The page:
Jeff Fahey as Frank Lapidus on Lost

Jeff Fahey Talks the Staying Power of Frank Lapidus From ‘Lost’ and Sharks for His Latest Film, ‘Maneater’

I don’t like sharks. At all. So when the email came through to interview the actor who played one of my all-time favorite television characters, I made it very clear that, unless the interview was approved, I would not like to be sent the shark-based film he was promoting. Luckily, I got to speak with the iconic Jeff Fahey, and so I watched the fun that is Maneater, a movie my shark-phobic self would not have attempted otherwise. But I am but a humble fan of the series Lost, and Frank Lapidus plays an important part in my family’s history, something that I told Fahey as soon as I started our interview.

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One of the things about Fahey’s role in Maneater is that he’s not in it that much. He delivers information about great white sharks (and informed me that no one knows how they mate, so that’s terrifying) and then shows up at the end to enlist the help of Harlan (Trace Adkins) to come and kill another shark trying to hunt people. Yes, the sharks in this movie are actively seeking out people to kill them for sport, versus like, you know, the normal shark eating because they’re hungry. So, I asked Fahey what drew him to the project as a whole.

“There are lot of reasons for any given project that I’ve been doing over the years that I have done and will do. But this one in particular, because as you said, my character is a small part of it, but he delivers information to the audience and to the characters within,” he said. “And so we were able to do all of my stuff in between a couple other films and we shot it all in a day. And it was being produced by a friend of mine, Daemon Hillin. We’ve worked together a number of times and Justin Lee was directing and Justin and I have worked together a number of times and Trace Atkins is a friend. So I was able to be part of their little film and be a small part of it and be part of the team and just jump over there and help create this character and support the film.”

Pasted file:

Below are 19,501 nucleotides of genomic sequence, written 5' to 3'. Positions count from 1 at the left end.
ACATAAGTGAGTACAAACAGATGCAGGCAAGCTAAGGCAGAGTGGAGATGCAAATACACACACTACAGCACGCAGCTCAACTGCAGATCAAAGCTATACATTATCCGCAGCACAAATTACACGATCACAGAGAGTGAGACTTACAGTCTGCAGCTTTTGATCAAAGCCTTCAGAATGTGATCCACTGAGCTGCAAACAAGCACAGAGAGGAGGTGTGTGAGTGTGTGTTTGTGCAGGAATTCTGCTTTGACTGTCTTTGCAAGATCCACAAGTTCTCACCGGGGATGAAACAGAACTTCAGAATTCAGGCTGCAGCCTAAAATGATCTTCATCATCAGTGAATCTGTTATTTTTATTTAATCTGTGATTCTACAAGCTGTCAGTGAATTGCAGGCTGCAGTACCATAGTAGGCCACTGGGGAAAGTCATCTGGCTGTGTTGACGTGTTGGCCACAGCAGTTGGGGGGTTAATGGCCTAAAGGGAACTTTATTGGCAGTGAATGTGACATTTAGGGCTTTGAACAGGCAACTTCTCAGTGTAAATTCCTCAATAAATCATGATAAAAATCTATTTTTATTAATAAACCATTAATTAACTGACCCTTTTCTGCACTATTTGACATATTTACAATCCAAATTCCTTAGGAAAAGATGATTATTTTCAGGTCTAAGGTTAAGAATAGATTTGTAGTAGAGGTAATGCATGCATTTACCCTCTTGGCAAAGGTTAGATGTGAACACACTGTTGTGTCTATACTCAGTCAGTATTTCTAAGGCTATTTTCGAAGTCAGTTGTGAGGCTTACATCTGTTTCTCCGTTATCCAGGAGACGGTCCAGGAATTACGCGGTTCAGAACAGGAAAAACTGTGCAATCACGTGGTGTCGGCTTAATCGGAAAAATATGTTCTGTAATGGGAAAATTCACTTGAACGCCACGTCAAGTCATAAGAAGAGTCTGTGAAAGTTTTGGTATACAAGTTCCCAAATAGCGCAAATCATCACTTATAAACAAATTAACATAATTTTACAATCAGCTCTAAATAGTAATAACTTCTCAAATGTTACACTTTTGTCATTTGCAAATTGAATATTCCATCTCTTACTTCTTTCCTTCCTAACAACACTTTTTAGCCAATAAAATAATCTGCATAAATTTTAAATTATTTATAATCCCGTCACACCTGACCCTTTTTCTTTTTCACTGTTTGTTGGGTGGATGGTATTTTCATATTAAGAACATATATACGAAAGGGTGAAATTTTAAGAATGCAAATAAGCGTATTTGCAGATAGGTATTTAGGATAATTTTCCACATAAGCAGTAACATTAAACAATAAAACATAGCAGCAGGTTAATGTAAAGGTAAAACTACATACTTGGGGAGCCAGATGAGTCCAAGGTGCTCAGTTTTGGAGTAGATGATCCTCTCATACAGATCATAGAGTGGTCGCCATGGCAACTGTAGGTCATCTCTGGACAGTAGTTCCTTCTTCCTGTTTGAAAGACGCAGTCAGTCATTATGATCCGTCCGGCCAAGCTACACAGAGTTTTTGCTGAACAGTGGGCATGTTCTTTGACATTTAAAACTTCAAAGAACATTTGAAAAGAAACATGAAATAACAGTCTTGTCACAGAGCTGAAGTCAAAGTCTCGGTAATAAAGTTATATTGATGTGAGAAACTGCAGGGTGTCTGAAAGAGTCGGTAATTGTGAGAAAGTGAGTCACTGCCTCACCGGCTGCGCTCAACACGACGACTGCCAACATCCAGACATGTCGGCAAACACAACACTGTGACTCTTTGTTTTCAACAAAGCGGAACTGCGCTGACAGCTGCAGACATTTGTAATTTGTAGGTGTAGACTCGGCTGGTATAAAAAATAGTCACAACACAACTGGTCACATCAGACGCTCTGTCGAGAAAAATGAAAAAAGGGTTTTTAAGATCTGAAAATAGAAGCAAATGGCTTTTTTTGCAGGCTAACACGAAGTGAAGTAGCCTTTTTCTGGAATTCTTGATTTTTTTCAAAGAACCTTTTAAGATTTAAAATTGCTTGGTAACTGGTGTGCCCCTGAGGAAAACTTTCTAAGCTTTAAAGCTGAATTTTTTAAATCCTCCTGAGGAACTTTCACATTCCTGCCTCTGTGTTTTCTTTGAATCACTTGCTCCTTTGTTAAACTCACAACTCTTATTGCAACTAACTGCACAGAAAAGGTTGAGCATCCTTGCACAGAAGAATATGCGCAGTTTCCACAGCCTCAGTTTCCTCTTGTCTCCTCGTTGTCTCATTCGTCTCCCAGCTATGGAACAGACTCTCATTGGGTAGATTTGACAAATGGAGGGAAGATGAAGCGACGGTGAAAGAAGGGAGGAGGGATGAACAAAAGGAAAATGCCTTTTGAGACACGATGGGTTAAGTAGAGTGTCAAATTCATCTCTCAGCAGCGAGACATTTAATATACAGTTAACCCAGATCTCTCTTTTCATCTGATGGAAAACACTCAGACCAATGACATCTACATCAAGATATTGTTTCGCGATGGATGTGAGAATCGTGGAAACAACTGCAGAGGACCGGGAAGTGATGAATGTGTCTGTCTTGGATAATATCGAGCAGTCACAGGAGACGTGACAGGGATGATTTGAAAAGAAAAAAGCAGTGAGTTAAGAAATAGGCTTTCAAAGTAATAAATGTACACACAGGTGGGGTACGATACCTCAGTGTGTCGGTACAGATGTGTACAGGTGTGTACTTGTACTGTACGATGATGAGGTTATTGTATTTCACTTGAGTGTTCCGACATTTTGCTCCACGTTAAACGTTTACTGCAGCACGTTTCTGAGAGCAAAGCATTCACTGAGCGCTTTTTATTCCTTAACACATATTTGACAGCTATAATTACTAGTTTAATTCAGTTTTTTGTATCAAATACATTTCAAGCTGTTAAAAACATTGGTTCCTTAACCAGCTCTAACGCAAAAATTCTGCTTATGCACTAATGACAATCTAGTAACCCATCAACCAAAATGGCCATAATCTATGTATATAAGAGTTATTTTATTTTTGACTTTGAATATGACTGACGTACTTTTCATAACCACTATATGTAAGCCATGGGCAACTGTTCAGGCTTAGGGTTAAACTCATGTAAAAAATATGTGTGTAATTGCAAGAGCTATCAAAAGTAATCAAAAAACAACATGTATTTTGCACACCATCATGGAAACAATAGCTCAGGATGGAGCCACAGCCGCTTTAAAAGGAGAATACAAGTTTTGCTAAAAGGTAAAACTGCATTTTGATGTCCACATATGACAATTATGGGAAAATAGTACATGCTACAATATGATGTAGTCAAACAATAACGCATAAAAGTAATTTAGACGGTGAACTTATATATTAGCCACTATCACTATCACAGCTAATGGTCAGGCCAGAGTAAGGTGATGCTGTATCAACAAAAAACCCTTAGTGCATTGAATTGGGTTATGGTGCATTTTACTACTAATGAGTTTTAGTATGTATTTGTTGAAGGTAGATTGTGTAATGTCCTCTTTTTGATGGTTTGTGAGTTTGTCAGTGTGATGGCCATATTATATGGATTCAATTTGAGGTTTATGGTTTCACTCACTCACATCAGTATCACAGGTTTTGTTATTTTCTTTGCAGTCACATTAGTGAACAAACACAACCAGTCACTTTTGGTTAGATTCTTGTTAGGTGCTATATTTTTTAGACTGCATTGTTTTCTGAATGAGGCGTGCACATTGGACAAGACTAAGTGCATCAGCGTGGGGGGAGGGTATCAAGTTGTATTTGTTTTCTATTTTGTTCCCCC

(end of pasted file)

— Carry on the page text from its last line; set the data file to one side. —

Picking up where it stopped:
He’s also not the kind of actor who acts as if a shark movie of this calibre is going to change the world. He knows what kind of movie he’s in, and that’s why, frankly, his performance works. “It’s not gonna change anyone’s life,” he said. “It’s like going to the amusement park and deciding on what ride you want. Oh, I wanna take the rollercoaster today. And then you ride the rollercoaster and that’s what this film is. This film is pure entertainment and in that genre, there’s an audience for it.”

The power of Frank Lapidus

My favorite part of our interview was getting to tell Fahey about my own history with Frank Lapidus. I was a teenager when Lost was on, and it was a show that I easily fell in love with. My brother and his friends took to Lapidus with love, and when my little cousin watched the show for the first time ten years later, he came to family dinner saying that his favorite character was Lapidus. It’s something that we all joke about but share our love in, so getting to talk to Fahey was amazing.

And when I asked him what he hopes audiences take away from the movie, he shared his hopes and also wished that they’d go and watch Lost after seeing Maneater. “Well, they enjoyed it. They got a kick out of it. They were able to laugh at the absurdity and just let their imagination go for that short period of time. And keep going. And then maybe they’ll go and watch Lost, Rachel,” he said, and when I explained that my brother was going to be jealous, he responded with, “Well, when you talk to him say that Jeff really did finish his interview and said, ‘We’re not going to Guam.'”

Maneater is now available in Theaters, on Demand and Digital.

(featured image: ABC)


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Rachel Leishman
Rachel Leishman (She/Her) is an Assistant Editor at the Mary Sue. She's been a writer professionally since 2016 but was always obsessed with movies and television and writing about them growing up. A lover of Spider-Man and Wanda Maximoff's biggest defender, she has interests in all things nerdy and a cat named Benjamin Wyatt the cat. If you want to talk classic rock music or all things Harrison Ford, she's your girl but her interests span far and wide. Yes, she knows she looks like Florence Pugh. She has multiple podcasts, normally has opinions on any bit of pop culture, and can tell you can actors entire filmography off the top of her head. Her work at the Mary Sue often includes Star Wars, Marvel, DC, movie reviews, and interviews.